by Dustin R. Osborne, Shikui Yan, Alan Stuckey, Lindy Pryer, Tina Richey, Jonathan S. Wall
Dose continues to be an area of concern in preclinical imaging studies, especially for those imaging disease progression in longitudinal studies. To our knowledge, this work is the first to characterize and assess dose from the Inveon CT imaging platform using nanoDot dosimeters. This work is also the first to characterize a new low-dose configuration available for this platform. Methodology/Principal Findings
nanoDot dosimeters from Landauer, Inc. were surgically implanted into 15 wild type mice. Two nanoDots were placed in each animal: one just under the skin behind the spine and the other located centrally within the abdomen. A manufacturer-recommended CT protocol was created with 1 projection per degree of rotation acquired over 360 degrees. For best comparison of the low dose and standard configurations, noise characteristics of the reconstructed images were used to match the acquisition protocol parameters. Results for all dose measurements showed the average dose delivered to the abdomen to be 13.8 cGy±0.74 and 0.97 cGy±0.05 for standard and low dose configurations respectively. Skin measurements of dose averaged 15.99 cGy±0.72 and 1.18 cGy±0.06. For both groups, the standard deviation to mean was less than 5.6%. The maximum dose received for the abdomen was 15.12 cGy and 0.97 cGy while the maximum dose for the skin was 17.3 cGy and 1.32 cGy. Control dosimeters were used for each group to validate that no unwanted additional radiation was present to bias the results. Conclusions/Significance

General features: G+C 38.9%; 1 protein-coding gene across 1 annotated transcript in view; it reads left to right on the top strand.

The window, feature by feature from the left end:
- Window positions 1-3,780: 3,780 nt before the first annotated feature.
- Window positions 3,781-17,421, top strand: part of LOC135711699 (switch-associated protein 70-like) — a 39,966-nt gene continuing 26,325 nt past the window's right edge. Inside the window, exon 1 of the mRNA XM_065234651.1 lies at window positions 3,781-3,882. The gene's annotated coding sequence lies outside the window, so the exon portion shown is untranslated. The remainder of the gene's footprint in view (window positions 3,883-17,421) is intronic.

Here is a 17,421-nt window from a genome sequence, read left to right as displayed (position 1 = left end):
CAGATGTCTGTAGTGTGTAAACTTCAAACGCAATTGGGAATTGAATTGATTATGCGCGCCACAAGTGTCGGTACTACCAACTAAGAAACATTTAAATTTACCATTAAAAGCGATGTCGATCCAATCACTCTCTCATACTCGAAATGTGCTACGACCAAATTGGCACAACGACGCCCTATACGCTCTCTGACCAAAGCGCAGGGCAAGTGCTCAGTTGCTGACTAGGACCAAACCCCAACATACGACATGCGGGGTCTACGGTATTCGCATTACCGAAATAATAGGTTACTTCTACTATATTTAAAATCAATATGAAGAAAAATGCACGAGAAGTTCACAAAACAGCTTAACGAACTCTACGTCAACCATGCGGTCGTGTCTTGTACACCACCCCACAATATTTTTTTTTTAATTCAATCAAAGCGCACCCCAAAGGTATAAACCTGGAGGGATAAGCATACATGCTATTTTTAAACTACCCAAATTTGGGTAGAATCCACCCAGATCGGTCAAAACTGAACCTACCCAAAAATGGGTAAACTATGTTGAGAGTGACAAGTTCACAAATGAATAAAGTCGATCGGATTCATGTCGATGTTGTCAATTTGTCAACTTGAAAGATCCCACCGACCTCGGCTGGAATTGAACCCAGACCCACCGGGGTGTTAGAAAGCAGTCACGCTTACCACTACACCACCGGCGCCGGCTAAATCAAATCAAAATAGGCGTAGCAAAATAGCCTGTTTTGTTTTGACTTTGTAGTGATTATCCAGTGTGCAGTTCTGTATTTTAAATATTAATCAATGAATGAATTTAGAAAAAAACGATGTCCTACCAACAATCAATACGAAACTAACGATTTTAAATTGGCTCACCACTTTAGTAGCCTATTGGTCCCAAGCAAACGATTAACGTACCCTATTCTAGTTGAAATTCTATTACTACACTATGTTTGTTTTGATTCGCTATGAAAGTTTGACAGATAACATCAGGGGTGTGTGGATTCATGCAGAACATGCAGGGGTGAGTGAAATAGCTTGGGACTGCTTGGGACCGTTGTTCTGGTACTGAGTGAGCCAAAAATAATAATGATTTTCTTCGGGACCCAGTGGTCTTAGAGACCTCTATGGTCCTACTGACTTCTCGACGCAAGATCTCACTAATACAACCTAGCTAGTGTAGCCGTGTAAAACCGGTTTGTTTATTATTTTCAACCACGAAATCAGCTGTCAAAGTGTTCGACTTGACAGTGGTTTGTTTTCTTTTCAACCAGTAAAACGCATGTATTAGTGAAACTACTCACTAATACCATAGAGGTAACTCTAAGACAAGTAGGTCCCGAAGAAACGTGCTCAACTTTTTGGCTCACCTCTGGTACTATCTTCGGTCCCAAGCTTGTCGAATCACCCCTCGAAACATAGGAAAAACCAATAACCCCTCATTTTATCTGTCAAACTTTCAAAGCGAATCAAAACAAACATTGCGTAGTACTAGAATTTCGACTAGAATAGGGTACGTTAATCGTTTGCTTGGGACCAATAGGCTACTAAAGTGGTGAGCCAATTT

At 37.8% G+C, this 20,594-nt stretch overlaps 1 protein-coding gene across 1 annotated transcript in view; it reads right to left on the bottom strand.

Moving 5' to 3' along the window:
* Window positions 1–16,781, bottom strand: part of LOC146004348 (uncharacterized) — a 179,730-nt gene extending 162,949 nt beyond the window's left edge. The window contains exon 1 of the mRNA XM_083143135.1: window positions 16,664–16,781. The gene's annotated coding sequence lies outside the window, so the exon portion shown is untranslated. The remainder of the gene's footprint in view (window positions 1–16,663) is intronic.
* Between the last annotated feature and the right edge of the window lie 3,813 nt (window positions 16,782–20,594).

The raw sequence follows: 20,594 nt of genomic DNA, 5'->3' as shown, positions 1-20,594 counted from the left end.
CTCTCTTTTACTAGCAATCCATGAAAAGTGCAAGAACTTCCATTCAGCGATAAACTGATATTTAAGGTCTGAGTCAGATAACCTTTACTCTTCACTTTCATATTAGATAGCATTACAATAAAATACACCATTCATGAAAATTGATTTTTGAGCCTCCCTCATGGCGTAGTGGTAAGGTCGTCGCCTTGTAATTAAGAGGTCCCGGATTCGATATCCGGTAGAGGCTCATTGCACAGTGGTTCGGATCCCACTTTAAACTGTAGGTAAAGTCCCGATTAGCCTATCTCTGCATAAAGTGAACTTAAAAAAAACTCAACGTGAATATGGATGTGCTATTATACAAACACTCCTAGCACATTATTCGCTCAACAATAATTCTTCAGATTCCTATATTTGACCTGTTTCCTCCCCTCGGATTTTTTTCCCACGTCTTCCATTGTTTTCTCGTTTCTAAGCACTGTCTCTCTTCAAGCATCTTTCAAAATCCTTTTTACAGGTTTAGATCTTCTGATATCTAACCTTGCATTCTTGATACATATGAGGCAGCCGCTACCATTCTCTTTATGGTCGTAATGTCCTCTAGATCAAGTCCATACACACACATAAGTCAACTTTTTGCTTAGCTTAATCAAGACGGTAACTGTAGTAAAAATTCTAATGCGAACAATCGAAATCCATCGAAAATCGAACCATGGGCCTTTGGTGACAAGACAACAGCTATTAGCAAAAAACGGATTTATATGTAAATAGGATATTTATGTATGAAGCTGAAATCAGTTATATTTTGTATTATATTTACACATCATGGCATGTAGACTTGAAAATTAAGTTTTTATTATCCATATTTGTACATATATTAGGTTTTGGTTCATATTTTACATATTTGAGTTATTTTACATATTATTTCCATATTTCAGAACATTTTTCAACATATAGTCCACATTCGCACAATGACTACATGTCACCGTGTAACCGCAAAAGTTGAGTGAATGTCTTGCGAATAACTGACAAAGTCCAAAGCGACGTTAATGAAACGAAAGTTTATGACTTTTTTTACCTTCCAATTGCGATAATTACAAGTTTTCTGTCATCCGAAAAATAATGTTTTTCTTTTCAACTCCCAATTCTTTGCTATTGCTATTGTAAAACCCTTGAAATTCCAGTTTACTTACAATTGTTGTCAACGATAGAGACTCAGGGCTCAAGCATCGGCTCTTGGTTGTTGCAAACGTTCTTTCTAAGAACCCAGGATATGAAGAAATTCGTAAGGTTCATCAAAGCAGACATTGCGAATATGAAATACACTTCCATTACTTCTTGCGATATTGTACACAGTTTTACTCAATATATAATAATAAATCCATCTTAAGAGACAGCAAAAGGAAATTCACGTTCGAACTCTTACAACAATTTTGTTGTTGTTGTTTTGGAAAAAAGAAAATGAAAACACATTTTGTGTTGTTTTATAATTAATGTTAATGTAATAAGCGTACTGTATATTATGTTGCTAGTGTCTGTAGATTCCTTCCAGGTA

This study shows that the Inveon CT platform is suitable for imaging mice both for single and longitudinal studies. Use of low-dose detector hardware results in significant reductions in dose to subjects with a >12x (90%) reduction in delivered dose. Installation of this hardware on another in vivo microCT platform resulted in dose reductions of over 9x (89%).